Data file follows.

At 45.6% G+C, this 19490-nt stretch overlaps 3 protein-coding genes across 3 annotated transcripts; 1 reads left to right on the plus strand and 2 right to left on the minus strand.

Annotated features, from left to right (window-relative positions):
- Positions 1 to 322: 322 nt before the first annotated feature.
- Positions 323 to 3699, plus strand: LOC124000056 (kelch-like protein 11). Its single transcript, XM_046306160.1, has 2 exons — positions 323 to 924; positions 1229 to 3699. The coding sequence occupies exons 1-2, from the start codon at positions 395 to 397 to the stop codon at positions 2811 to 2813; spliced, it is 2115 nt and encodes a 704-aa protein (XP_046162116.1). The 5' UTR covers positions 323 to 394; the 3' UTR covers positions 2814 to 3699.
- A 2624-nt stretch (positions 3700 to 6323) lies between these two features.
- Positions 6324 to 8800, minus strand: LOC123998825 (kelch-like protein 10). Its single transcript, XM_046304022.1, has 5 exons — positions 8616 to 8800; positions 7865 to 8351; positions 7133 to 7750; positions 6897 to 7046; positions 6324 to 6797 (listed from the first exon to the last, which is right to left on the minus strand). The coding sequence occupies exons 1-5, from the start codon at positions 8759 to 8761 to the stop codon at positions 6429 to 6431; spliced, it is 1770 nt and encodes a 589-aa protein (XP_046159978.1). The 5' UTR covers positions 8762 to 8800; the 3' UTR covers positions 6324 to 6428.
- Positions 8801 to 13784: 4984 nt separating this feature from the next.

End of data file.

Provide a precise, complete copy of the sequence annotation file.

At 45.6% G+C, this 19490-nt stretch overlaps 3 protein-coding genes across 3 annotated transcripts; 1 reads left to right on the plus strand and 2 right to left on the minus strand.

Annotated features, from left to right (window-relative positions):
- Positions 1 to 322: 322 nt before the first annotated feature.
- Positions 323 to 3699, plus strand: LOC124000056 (kelch-like protein 11). Its single transcript, XM_046306160.1, has 2 exons — positions 323 to 924; positions 1229 to 3699. The coding sequence occupies exons 1-2, from the start codon at positions 395 to 397 to the stop codon at positions 2811 to 2813; spliced, it is 2115 nt and encodes a 704-aa protein (XP_046162116.1). The 5' UTR covers positions 323 to 394; the 3' UTR covers positions 2814 to 3699.
- A 2624-nt stretch (positions 3700 to 6323) lies between these two features.
- Positions 6324 to 8800, minus strand: LOC123998825 (kelch-like protein 10). Its single transcript, XM_046304022.1, has 5 exons — positions 8616 to 8800; positions 7865 to 8351; positions 7133 to 7750; positions 6897 to 7046; positions 6324 to 6797 (listed from the first exon to the last, which is right to left on the minus strand). The coding sequence occupies exons 1-5, from the start codon at positions 8759 to 8761 to the stop codon at positions 6429 to 6431; spliced, it is 1770 nt and encodes a 589-aa protein (XP_046159978.1). The 5' UTR covers positions 8762 to 8800; the 3' UTR covers positions 6324 to 6428.
- Positions 8801 to 13784: 4984 nt separating this feature from the next.